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Chance to learn about ethical farming practice

Wilma and David Finlay from The Ethical Dairy.
Wilma and David Finlay from The Ethical Dairy.

Ten young women from across all sectors of agriculture will attend next month’s Ethical Farming Conference for free after applying for bursaries through the Scottish Government’s Regional Food Fund.

The opportunity was open to all new entrant farmers and young researchers.

However, only women applied and the successful applicants include smallholders and new entrant farmers, an animal welfare researcher, postgraduate researchers exploring issues around agri-environment, food security and animal behaviour, and vet students,

The May 16 conference will take place near Castle Douglas at Rainton Farm, home of the Ethical Dairy, the largest cow with calf dairy farm in Europe.

The event will explore issues including models of food production that focus on fair work for people and high welfare for livestock.

Conference organiser, Wilma Finlay, said she was delighted the bursary scheme had made the conference accessible to a knowledgeable group of young people.

“We’ve developed a conference programme that focuses on bringing together practice-based innovators with academics, to meaningfully address public concerns about a range of issues relating to livestock farming,” she said.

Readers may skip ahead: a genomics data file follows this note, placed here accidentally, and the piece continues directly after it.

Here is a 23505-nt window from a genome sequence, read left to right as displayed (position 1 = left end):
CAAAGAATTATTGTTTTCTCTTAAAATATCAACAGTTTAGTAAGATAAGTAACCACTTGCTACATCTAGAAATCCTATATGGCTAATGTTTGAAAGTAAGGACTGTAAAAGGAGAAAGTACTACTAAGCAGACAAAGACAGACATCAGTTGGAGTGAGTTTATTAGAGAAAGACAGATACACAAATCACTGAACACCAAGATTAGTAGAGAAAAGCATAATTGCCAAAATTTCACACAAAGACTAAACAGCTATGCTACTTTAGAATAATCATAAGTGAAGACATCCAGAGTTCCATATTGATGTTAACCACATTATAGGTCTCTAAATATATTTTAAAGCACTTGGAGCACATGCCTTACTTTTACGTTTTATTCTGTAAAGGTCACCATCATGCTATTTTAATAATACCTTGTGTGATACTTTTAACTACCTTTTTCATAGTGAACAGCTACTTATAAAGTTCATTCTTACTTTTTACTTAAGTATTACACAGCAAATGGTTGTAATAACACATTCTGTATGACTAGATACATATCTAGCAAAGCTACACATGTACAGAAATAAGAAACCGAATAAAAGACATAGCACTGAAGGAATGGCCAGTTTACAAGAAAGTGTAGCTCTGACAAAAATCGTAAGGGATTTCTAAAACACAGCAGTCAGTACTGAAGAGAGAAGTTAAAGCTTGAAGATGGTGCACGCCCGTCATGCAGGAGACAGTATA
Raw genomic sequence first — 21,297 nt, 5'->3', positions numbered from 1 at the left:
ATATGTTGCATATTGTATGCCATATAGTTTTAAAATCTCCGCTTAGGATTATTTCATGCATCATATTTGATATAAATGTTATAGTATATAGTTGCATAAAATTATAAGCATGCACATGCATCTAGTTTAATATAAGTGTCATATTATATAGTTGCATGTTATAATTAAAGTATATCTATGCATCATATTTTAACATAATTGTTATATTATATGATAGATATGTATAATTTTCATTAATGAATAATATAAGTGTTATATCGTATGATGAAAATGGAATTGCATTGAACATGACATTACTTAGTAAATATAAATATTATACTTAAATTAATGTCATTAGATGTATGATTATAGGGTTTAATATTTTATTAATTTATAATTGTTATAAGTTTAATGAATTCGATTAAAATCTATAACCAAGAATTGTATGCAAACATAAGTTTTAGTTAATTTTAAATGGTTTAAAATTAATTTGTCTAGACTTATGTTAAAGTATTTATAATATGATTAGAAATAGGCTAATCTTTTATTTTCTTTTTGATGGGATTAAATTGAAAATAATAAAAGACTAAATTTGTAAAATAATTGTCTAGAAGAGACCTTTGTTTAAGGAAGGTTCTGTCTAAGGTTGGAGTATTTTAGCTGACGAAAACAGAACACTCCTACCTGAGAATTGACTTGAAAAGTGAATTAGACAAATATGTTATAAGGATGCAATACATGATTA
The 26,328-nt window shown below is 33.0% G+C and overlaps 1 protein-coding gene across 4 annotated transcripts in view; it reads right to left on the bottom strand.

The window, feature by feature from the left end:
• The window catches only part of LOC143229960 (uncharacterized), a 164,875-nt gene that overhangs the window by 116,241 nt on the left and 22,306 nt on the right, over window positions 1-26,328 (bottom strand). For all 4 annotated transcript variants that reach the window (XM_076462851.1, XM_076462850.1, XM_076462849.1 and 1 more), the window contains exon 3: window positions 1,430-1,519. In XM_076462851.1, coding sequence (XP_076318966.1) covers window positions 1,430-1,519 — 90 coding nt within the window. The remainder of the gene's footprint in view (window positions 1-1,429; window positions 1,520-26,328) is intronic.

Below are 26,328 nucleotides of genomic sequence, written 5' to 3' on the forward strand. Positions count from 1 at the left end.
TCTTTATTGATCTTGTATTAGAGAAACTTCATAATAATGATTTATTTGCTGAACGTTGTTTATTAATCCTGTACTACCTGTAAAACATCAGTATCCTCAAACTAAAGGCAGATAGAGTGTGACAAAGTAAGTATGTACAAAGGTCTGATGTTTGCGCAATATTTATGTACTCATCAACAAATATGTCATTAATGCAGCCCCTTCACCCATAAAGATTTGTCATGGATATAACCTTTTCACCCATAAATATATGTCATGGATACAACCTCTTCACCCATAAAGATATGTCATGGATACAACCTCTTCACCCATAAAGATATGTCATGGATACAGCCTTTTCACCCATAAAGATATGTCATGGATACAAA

“One of the key things we want to explore is the transferability and scalability of sustainable and ethical farming systems, to challenge the widespread idea that regenerative farming can only be done on a small scale.

“Ethically produced food is an important emerging market and livestock farming needs to have a place within that market.”

Conference sessions will look at pasture management, soil, organic carbon and biodiversity.

Others will focus on the nutritional science of red meat and fats, animal welfare and public goods.

Keynote speakers include “regenerative” farmers Emry Birdwell and Deborah Clark from Texas; entrepreneur Nick Barnard of Rude Health; Mary Clear founder of Incredible Edible; Adele Jones of Sustainable Food Trust and Defra and Ruth Layton of the sustainability consultancy FAI Farms.

Input will also be provided by Scotland’s Rural College including Prof Sarah Skerratt, Prof Davy McCracken, Prof Christine Watson and Prof Francoise Wemelsfelder, as well as Dr Kathryn Ellis of Glasgow University’s School of Veterinary Medicine.

Ayrshire dairy farmer Bryce Cunningham of Mossgiel Farm will describe how he has gone “plastic free”, Denise Walton of Peelham Farm will tell of regenerative farming and USA-based holistic farmer, Will Winter will speak on grass-fed milk.

The conference will be opened by Mairi Gougeon, Minister for Rural Affairs and Natural Environment.

Booking information is available at

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